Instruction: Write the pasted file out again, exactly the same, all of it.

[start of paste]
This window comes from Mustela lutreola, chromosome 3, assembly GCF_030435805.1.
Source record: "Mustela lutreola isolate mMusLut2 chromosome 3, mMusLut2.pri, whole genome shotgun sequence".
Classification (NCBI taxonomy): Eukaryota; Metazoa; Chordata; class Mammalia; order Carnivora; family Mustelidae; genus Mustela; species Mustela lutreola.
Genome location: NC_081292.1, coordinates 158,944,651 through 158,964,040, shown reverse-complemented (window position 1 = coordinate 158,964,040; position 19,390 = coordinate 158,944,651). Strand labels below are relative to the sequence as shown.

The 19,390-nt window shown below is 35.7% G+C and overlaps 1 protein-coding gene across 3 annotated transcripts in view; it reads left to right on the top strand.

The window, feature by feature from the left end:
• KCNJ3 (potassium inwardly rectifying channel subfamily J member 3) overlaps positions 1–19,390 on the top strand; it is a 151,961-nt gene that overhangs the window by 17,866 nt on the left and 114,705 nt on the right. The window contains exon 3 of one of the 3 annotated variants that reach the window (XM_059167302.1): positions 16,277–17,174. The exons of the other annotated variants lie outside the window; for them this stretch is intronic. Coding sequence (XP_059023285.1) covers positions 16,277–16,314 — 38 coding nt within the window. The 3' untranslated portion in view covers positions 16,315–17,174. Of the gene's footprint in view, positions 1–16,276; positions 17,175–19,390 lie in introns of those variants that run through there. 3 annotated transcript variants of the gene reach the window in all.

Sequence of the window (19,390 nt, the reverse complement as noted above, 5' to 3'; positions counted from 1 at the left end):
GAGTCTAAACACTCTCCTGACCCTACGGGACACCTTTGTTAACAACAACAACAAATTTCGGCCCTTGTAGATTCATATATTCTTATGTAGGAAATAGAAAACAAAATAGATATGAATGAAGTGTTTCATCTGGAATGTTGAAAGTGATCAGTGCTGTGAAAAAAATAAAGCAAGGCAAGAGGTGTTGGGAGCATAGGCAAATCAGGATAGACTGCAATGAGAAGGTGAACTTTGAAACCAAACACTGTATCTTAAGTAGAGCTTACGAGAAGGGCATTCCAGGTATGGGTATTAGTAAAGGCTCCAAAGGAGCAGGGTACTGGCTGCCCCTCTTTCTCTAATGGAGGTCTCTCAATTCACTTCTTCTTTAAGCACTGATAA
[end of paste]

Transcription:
This window comes from Mustela lutreola, chromosome 3, assembly GCF_030435805.1.
Source record: "Mustela lutreola isolate mMusLut2 chromosome 3, mMusLut2.pri, whole genome shotgun sequence".
Classification (NCBI taxonomy): Eukaryota; Metazoa; Chordata; class Mammalia; order Carnivora; family Mustelidae; genus Mustela; species Mustela lutreola.
Genome location: NC_081292.1, coordinates 158,944,651 through 158,964,040, shown reverse-complemented (window position 1 = coordinate 158,964,040; position 19,390 = coordinate 158,944,651). Strand labels below are relative to the sequence as shown.

The 19,390-nt window shown below is 35.7% G+C and overlaps 1 protein-coding gene across 3 annotated transcripts in view; it reads left to right on the top strand.

The window, feature by feature from the left end:
• KCNJ3 (potassium inwardly rectifying channel subfamily J member 3) overlaps positions 1–19,390 on the top strand; it is a 151,961-nt gene that overhangs the window by 17,866 nt on the left and 114,705 nt on the right. The window contains exon 3 of one of the 3 annotated variants that reach the window (XM_059167302.1): positions 16,277–17,174. The exons of the other annotated variants lie outside the window; for them this stretch is intronic. Coding sequence (XP_059023285.1) covers positions 16,277–16,314 — 38 coding nt within the window. The 3' untranslated portion in view covers positions 16,315–17,174. Of the gene's footprint in view, positions 1–16,276; positions 17,175–19,390 lie in introns of those variants that run through there. 3 annotated transcript variants of the gene reach the window in all.

Sequence of the window (19,390 nt, the reverse complement as noted above, 5' to 3'; positions counted from 1 at the left end):
GAGTCTAAACACTCTCCTGACCCTACGGGACACCTTTGTTAACAACAACAACAAATTTCGGCCCTTGTAGATTCATATATTCTTATGTAGGAAATAGAAAACAAAATAGATATGAATGAAGTGTTTCATCTGGAATGTTGAAAGTGATCAGTGCTGTGAAAAAAATAAAGCAAGGCAAGAGGTGTTGGGAGCATAGGCAAATCAGGATAGACTGCAATGAGAAGGTGAACTTTGAAACCAAACACTGTATCTTAAGTAGAGCTTACGAGAAGGGCATTCCAGGTATGGGTATTAGTAAAGGCTCCAAAGGAGCAGGGTACTGGCTGCCCCTCTTTCTCTAATGGAGGTCTCTCAATTCACTTCTTCTTTAAGCACTGATAA